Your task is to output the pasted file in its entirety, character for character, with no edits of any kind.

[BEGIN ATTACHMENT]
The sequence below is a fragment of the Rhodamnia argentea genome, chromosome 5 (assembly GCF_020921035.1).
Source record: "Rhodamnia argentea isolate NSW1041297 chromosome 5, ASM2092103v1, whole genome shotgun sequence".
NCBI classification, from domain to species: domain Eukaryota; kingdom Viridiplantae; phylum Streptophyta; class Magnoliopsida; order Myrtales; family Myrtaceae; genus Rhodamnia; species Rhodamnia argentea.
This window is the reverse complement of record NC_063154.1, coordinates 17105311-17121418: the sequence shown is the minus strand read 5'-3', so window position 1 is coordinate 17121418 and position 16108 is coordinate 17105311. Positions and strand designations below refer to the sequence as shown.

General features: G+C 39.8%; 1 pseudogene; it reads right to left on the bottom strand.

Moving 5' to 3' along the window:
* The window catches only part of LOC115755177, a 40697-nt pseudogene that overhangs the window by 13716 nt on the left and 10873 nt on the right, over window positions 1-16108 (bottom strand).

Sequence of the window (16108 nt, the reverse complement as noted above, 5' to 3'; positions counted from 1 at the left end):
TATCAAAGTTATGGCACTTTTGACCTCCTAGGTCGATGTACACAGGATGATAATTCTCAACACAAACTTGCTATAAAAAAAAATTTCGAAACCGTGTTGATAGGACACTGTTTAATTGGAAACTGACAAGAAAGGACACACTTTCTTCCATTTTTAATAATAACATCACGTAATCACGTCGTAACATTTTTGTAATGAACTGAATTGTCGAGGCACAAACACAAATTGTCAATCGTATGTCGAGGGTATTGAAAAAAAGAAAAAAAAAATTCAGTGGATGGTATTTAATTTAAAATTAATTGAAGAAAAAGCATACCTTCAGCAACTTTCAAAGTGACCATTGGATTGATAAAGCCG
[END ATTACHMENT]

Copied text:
The sequence below is a fragment of the Rhodamnia argentea genome, chromosome 5 (assembly GCF_020921035.1).
Source record: "Rhodamnia argentea isolate NSW1041297 chromosome 5, ASM2092103v1, whole genome shotgun sequence".
NCBI classification, from domain to species: domain Eukaryota; kingdom Viridiplantae; phylum Streptophyta; class Magnoliopsida; order Myrtales; family Myrtaceae; genus Rhodamnia; species Rhodamnia argentea.
This window is the reverse complement of record NC_063154.1, coordinates 17105311-17121418: the sequence shown is the minus strand read 5'-3', so window position 1 is coordinate 17121418 and position 16108 is coordinate 17105311. Positions and strand designations below refer to the sequence as shown.

General features: G+C 39.8%; 1 pseudogene; it reads right to left on the bottom strand.

Moving 5' to 3' along the window:
* The window catches only part of LOC115755177, a 40697-nt pseudogene that overhangs the window by 13716 nt on the left and 10873 nt on the right, over window positions 1-16108 (bottom strand).

Sequence of the window (16108 nt, the reverse complement as noted above, 5' to 3'; positions counted from 1 at the left end):
TATCAAAGTTATGGCACTTTTGACCTCCTAGGTCGATGTACACAGGATGATAATTCTCAACACAAACTTGCTATAAAAAAAAATTTCGAAACCGTGTTGATAGGACACTGTTTAATTGGAAACTGACAAGAAAGGACACACTTTCTTCCATTTTTAATAATAACATCACGTAATCACGTCGTAACATTTTTGTAATGAACTGAATTGTCGAGGCACAAACACAAATTGTCAATCGTATGTCGAGGGTATTGAAAAAAAGAAAAAAAAAATTCAGTGGATGGTATTTAATTTAAAATTAATTGAAGAAAAAGCATACCTTCAGCAACTTTCAAAGTGACCATTGGATTGATAAAGCCG